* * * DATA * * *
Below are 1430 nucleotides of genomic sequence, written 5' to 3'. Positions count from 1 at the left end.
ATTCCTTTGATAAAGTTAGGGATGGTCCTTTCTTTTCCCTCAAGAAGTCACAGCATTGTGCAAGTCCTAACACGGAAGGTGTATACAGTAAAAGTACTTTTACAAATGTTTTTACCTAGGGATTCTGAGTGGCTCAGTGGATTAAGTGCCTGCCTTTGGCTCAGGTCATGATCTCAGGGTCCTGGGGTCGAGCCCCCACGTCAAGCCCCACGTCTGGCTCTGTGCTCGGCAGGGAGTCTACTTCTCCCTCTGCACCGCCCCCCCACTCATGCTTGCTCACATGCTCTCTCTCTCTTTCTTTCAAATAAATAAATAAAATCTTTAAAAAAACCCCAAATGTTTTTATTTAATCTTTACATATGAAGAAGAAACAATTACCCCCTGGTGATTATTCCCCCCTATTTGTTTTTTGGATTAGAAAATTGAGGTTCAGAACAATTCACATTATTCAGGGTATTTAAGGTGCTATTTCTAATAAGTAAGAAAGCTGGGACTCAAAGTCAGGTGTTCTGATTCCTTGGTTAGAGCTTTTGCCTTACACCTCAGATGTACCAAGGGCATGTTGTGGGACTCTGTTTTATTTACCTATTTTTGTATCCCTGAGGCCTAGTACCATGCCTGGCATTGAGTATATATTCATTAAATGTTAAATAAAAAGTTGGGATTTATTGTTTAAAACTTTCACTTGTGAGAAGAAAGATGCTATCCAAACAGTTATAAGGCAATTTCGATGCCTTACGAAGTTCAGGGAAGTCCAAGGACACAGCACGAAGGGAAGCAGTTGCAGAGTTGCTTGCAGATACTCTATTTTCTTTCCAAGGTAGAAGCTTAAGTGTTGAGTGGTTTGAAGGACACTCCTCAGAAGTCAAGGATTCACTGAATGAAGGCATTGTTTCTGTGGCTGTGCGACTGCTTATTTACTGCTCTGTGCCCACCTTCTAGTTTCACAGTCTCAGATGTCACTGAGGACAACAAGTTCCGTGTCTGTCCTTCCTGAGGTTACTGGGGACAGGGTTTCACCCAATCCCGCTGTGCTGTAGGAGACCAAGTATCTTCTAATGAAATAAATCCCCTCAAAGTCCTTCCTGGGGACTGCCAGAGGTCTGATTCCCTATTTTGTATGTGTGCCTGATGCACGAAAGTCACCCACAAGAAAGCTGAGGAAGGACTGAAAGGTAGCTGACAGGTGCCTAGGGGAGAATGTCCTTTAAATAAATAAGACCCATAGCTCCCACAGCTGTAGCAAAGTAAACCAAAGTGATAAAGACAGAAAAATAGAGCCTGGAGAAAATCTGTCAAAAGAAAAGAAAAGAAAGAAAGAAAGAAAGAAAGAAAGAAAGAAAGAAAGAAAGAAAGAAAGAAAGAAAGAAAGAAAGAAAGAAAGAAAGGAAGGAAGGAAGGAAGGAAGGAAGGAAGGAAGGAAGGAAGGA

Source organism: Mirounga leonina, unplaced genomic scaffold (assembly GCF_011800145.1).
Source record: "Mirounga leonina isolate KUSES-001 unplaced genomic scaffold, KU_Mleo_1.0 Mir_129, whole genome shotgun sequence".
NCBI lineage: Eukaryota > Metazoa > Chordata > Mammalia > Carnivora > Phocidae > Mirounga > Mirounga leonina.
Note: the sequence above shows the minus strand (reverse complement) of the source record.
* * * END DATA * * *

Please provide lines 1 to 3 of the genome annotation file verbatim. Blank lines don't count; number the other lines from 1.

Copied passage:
Below are 1430 nucleotides of genomic sequence, written 5' to 3'. Positions count from 1 at the left end.
ATTCCTTTGATAAAGTTAGGGATGGTCCTTTCTTTTCCCTCAAGAAGTCACAGCATTGTGCAAGTCCTAACACGGAAGGTGTATACAGTAAAAGTACTTTTACAAATGTTTTTACCTAGGGATTCTGAGTGGCTCAGTGGATTAAGTGCCTGCCTTTGGCTCAGGTCATGATCTCAGGGTCCTGGGGTCGAGCCCCCACGTCAAGCCCCACGTCTGGCTCTGTGCTCGGCAGGGAGTCTACTTCTCCCTCTGCACCGCCCCCCCACTCATGCTTGCTCACATGCTCTCTCTCTCTTTCTTTCAAATAAATAAATAAAATCTTTAAAAAAACCCCAAATGTTTTTATTTAATCTTTACATATGAAGAAGAAACAATTACCCCCTGGTGATTATTCCCCCCTATTTGTTTTTTGGATTAGAAAATTGAGGTTCAGAACAATTCACATTATTCAGGGTATTTAAGGTGCTATTTCTAATAAGTAAGAAAGCTGGGACTCAAAGTCAGGTGTTCTGATTCCTTGGTTAGAGCTTTTGCCTTACACCTCAGATGTACCAAGGGCATGTTGTGGGACTCTGTTTTATTTACCTATTTTTGTATCCCTGAGGCCTAGTACCATGCCTGGCATTGAGTATATATTCATTAAATGTTAAATAAAAAGTTGGGATTTATTGTTTAAAACTTTCACTTGTGAGAAGAAAGATGCTATCCAAACAGTTATAAGGCAATTTCGATGCCTTACGAAGTTCAGGGAAGTCCAAGGACACAGCACGAAGGGAAGCAGTTGCAGAGTTGCTTGCAGATACTCTATTTTCTTTCCAAGGTAGAAGCTTAAGTGTTGAGTGGTTTGAAGGACACTCCTCAGAAGTCAAGGATTCACTGAATGAAGGCATTGTTTCTGTGGCTGTGCGACTGCTTATTTACTGCTCTGTGCCCACCTTCTAGTTTCACAGTCTCAGATGTCACTGAGGACAACAAGTTCCGTGTCTGTCCTTCCTGAGGTTACTGGGGACAGGGTTTCACCCAATCCCGCTGTGCTGTAGGAGACCAAGTATCTTCTAATGAAATAAATCCCCTCAAAGTCCTTCCTGGGGACTGCCAGAGGTCTGATTCCCTATTTTGTATGTGTGCCTGATGCACGAAAGTCACCCACAAGAAAGCTGAGGAAGGACTGAAAGGTAGCTGACAGGTGCCTAGGGGAGAATGTCCTTTAAATAAATAAGACCCATAGCTCCCACAGCTGTAGCAAAGTAAACCAAAGTGATAAAGACAGAAAAATAGAGCCTGGAGAAAATCTGTCAAAAGAAAAGAAAAGAAAGAAAGAAAGAAAGAAAGAAAGAAAGAAAGAAAGAAAGAAAGAAAGAAAGAAAGAAAGAAAGAAAGAAAGAAAGGAAGGAAGGAAGGAAGGAAGGAAGGAAGGAAGGAAGGAAGGA

Source organism: Mirounga leonina, unplaced genomic scaffold (assembly GCF_011800145.1).